I’ve written before about my penchant for vintage devices, which seems to have gotten more acute as I’ve grown older. It’s not nostalgia; most of the mechanical things we have were designed and obsolete before I was born.  I don’t recall my mother having a 1948 Mixmaster, but I love the one Eleanor inherited from her father.  My fascination is probably because of my father, who was trained as a machinist in his early career, and who had a basement full of fantastic devices for turning metal into mechanical wonders.

As a child I could not understand most of the tools.  I knew what his lathe could do, but not why I would have any practical reason to spin metal shavings off chunks of metal.  I loved hefting the weight of his micrometer and spinning the handle to watch the scale climb with uncanny smoothness.  It was a device of intriguing precision (which we associated so much with him that it was brought out at his memorial ceremony). But at no time did I have any idea what I might measure to a thousandth of an inch. I still don’t—but I like that tool.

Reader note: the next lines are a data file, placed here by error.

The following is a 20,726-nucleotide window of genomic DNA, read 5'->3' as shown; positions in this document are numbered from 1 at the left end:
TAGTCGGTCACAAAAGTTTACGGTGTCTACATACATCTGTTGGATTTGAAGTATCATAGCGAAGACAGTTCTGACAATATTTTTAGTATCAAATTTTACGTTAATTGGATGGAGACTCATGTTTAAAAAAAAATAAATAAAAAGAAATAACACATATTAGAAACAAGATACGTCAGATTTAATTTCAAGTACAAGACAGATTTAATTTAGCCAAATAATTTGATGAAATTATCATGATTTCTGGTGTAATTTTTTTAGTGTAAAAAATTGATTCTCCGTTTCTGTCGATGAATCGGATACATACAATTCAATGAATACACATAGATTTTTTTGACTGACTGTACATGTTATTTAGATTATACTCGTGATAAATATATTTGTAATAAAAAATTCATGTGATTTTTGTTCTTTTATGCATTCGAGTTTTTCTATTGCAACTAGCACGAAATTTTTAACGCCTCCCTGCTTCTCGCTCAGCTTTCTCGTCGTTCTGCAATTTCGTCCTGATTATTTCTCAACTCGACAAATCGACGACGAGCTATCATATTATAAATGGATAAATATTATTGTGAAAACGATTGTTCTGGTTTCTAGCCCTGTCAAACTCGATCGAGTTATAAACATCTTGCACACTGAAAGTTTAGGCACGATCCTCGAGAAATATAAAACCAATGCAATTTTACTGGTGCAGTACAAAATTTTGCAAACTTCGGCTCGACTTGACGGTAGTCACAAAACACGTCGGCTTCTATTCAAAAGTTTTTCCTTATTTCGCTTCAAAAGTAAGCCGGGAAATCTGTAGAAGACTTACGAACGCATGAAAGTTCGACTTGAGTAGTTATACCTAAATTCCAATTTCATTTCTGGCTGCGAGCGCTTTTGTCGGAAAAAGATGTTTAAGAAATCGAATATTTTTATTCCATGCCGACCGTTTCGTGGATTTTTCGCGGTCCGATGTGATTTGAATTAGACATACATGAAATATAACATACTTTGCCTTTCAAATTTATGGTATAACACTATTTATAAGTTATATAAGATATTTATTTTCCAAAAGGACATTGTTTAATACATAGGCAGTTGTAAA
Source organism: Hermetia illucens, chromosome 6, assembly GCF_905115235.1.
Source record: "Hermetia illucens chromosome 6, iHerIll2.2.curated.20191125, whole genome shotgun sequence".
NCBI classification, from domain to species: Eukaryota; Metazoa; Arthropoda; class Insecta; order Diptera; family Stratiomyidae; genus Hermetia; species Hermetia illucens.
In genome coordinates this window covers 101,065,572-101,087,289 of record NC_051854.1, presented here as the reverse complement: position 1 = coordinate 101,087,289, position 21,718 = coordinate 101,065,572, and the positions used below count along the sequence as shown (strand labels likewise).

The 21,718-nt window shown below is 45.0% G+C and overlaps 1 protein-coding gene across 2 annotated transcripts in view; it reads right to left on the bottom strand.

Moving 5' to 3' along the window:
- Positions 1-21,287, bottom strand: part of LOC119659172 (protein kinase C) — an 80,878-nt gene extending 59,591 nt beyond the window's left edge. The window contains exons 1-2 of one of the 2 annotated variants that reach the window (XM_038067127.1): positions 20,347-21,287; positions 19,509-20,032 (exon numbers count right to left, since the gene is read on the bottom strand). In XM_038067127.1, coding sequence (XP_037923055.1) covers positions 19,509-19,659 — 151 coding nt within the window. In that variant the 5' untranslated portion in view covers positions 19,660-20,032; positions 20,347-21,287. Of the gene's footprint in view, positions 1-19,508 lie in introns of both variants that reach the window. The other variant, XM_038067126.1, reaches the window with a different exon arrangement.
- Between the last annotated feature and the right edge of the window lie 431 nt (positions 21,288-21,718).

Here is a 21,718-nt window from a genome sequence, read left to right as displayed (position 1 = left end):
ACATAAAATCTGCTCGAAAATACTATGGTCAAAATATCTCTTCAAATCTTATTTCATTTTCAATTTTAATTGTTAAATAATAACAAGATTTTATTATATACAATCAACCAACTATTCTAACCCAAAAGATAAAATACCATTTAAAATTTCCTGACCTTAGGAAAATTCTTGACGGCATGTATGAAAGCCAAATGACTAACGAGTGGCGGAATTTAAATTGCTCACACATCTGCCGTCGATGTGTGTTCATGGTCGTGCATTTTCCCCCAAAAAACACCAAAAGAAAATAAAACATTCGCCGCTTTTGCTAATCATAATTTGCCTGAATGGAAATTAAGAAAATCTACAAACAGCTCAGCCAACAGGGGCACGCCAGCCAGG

My father made, among many other things, devices called Goldblatt Clamps.  He was so useful at making such things that he was given a deferment from the Korean War for a while (he went later). We still have a box of the clamps, made of precious metals such as silver and gold.  I have no use for Goldblatt Clamps but the mere idea of them is strangely compelling.

So perhaps for the reason that I grew up among machines, I have great respect for them.  The things engineers made in the 1950s and 1960s blow my mind to this day.  (One good example is the famous SR-71 “Blackbird”, which is still the fastest and highest flying aircraft ever made. It was designed on paper, 33,000 sheets of it.)